Annie Gao’s Serenade in Blue (Yale)

It was on a whim, during the orientation of freshmen in 2017, that Annie Gao visited the Yale Memorial Carillon, located in the Harkness Tower. The experience sparked four years of “ringing” joy.

Intrigued by the carillon, which consists of an organ-shaped console and 54 bells, Gao then attended a hearing briefing for the Yale Guild of Carillonneurs, the student organization responsible for playing of the famous instrument. At the meeting, veteran carillonneurs played two practice instruments to provide an impression of the sound of the carillon.

The ringtone envelops you and it’s magic, ”said Gao, a resident of Branford College. “I got lost in it.”

Gao, who played the piano throughout his childhood, devoted himself to learning the carillon. She took advantage of the free lessons offered by the guild. Then she underwent a five-week audition and was accepted into the 26-member guild.

It was the start of the best part of my life at Yale, ”said Gao, an IT specialist, who will start a job in Silicon Valley after graduation.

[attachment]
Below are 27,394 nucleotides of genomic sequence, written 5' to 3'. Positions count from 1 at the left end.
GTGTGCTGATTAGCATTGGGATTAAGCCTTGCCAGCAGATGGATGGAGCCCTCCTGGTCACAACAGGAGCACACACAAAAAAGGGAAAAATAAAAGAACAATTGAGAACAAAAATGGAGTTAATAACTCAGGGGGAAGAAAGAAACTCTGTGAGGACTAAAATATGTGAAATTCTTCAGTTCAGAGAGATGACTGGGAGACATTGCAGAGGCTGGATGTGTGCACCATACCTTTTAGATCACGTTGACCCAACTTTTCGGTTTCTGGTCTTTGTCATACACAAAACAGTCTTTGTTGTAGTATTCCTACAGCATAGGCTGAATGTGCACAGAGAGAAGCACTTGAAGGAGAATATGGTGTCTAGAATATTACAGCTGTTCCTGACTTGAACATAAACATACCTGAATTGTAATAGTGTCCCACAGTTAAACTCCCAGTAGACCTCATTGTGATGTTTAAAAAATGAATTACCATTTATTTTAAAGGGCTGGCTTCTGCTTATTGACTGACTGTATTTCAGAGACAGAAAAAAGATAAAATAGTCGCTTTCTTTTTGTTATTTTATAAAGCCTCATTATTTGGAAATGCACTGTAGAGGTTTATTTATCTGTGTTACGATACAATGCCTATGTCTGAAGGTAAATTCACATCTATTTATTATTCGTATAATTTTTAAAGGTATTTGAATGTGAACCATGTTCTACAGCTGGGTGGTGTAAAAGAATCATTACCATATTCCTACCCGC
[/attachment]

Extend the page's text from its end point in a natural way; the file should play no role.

Gao playing the carillon.

Following the audition, she received continuing education from Ellen Dickinson ’97, ’99 MUS, director of bell programs at Yale and a longtime teacher to guild members. The carillon console includes a wooden stick keyboard associated with a pedal board. Carillonneurs press the keys with their fists while their feet shake the pedals.

It’s definitely an entertaining coordination challenge, ”said Gao.

She practiced in her spare time throughout her second and third years, often searching the guild’s vast sheet music files for new pieces to master. Guild members sound the chimes twice a day, at 12:30 p.m. and 5:30 p.m. Each 30-minute serenade on campus gives the carillonneurs enough time to play about six songs, Gao explained.

She has created arrangements for pop songs, such as “You Raise Me Up”. She also performed a traditional Chinese folk song and some hit songs from Disney movies.

People listen when you play something they recognize, ”she says. “It makes them happy, or less bored if you wake them up after a nap.”

Among his repertoire of recognizable melodies, Gao enjoyed playing an arrangement of variations on “Twinkle, Twinkle, Little Star,” a soothing lullaby for undergraduates.

COVID-19 denied Gao the opportunity to visit Europe with the guild. There was a positive side: this spring the guild hosted renowned European carillonneurs for a series of masterclasses.

It was awesome, ”Gao said.


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